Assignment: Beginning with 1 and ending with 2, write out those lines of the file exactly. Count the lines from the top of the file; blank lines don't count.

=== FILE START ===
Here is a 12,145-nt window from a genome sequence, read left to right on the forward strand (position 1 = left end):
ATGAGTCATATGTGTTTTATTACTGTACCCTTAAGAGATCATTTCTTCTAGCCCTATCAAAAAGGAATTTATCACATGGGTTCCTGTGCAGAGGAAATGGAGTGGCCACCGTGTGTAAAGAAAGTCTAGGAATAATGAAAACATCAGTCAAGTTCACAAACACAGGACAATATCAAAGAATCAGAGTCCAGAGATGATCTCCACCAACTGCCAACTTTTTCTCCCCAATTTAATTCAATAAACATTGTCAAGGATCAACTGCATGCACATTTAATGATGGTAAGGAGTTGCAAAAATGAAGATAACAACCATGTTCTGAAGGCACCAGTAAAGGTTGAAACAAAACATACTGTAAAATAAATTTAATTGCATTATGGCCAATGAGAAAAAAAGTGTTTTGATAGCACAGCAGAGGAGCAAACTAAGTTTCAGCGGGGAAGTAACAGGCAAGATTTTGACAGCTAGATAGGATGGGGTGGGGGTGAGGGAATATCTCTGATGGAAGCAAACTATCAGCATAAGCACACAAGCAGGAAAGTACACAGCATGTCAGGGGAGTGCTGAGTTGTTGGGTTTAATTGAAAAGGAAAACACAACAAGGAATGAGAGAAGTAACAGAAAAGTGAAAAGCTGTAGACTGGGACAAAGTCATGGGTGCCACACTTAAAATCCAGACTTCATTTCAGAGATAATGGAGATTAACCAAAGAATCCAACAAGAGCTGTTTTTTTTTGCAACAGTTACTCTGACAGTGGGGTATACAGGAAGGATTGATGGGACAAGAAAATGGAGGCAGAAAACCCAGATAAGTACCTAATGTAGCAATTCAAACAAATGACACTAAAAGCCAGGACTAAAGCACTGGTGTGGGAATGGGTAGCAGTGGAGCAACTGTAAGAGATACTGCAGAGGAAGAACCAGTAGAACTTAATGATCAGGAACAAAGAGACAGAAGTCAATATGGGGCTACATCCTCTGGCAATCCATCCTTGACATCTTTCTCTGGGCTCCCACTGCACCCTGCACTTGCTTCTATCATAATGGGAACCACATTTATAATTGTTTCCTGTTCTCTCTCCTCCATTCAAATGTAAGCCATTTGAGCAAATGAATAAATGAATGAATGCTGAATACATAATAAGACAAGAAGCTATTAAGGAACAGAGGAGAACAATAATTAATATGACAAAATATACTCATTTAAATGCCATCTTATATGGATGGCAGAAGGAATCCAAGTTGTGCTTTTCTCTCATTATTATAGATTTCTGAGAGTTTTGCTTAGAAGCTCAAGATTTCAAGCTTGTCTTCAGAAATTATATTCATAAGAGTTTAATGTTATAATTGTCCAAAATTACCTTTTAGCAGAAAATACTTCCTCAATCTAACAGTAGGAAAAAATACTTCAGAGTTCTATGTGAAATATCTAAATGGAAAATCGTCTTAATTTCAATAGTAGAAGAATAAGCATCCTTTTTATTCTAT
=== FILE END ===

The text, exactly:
Here is a 12,145-nt window from a genome sequence, read left to right on the forward strand (position 1 = left end):
ATGAGTCATATGTGTTTTATTACTGTACCCTTAAGAGATCATTTCTTCTAGCCCTATCAAAAAGGAATTTATCACATGGGTTCCTGTGCAGAGGAAATGGAGTGGCCACCGTGTGTAAAGAAAGTCTAGGAATAATGAAAACATCAGTCAAGTTCACAAACACAGGACAATATCAAAGAATCAGAGTCCAGAGATGATCTCCACCAACTGCCAACTTTTTCTCCCCAATTTAATTCAATAAACATTGTCAAGGATCAACTGCATGCACATTTAATGATGGTAAGGAGTTGCAAAAATGAAGATAACAACCATGTTCTGAAGGCACCAGTAAAGGTTGAAACAAAACATACTGTAAAATAAATTTAATTGCATTATGGCCAATGAGAAAAAAAGTGTTTTGATAGCACAGCAGAGGAGCAAACTAAGTTTCAGCGGGGAAGTAACAGGCAAGATTTTGACAGCTAGATAGGATGGGGTGGGGGTGAGGGAATATCTCTGATGGAAGCAAACTATCAGCATAAGCACACAAGCAGGAAAGTACACAGCATGTCAGGGGAGTGCTGAGTTGTTGGGTTTAATTGAAAAGGAAAACACAACAAGGAATGAGAGAAGTAACAGAAAAGTGAAAAGCTGTAGACTGGGACAAAGTCATGGGTGCCACACTTAAAATCCAGACTTCATTTCAGAGATAATGGAGATTAACCAAAGAATCCAACAAGAGCTGTTTTTTTTTGCAACAGTTACTCTGACAGTGGGGTATACAGGAAGGATTGATGGGACAAGAAAATGGAGGCAGAAAACCCAGATAAGTACCTAATGTAGCAATTCAAACAAATGACACTAAAAGCCAGGACTAAAGCACTGGTGTGGGAATGGGTAGCAGTGGAGCAACTGTAAGAGATACTGCAGAGGAAGAACCAGTAGAACTTAATGATCAGGAACAAAGAGACAGAAGTCAATATGGGGCTACATCCTCTGGCAATCCATCCTTGACATCTTTCTCTGGGCTCCCACTGCACCCTGCACTTGCTTCTATCATAATGGGAACCACATTTATAATTGTTTCCTGTTCTCTCTCCTCCATTCAAATGTAAGCCATTTGAGCAAATGAATAAATGAATGAATGCTGAATACATAATAAGACAAGAAGCTATTAAGGAACAGAGGAGAACAATAATTAATATGACAAAATATACTCATTTAAATGCCATCTTATATGGATGGCAGAAGGAATCCAAGTTGTGCTTTTCTCTCATTATTATAGATTTCTGAGAGTTTTGCTTAGAAGCTCAAGATTTCAAGCTTGTCTTCAGAAATTATATTCATAAGAGTTTAATGTTATAATTGTCCAAAATTACCTTTTAGCAGAAAATACTTCCTCAATCTAACAGTAGGAAAAAATACTTCAGAGTTCTATGTGAAATATCTAAATGGAAAATCGTCTTAATTTCAATAGTAGAAGAATAAGCATCCTTTTTATTCTAT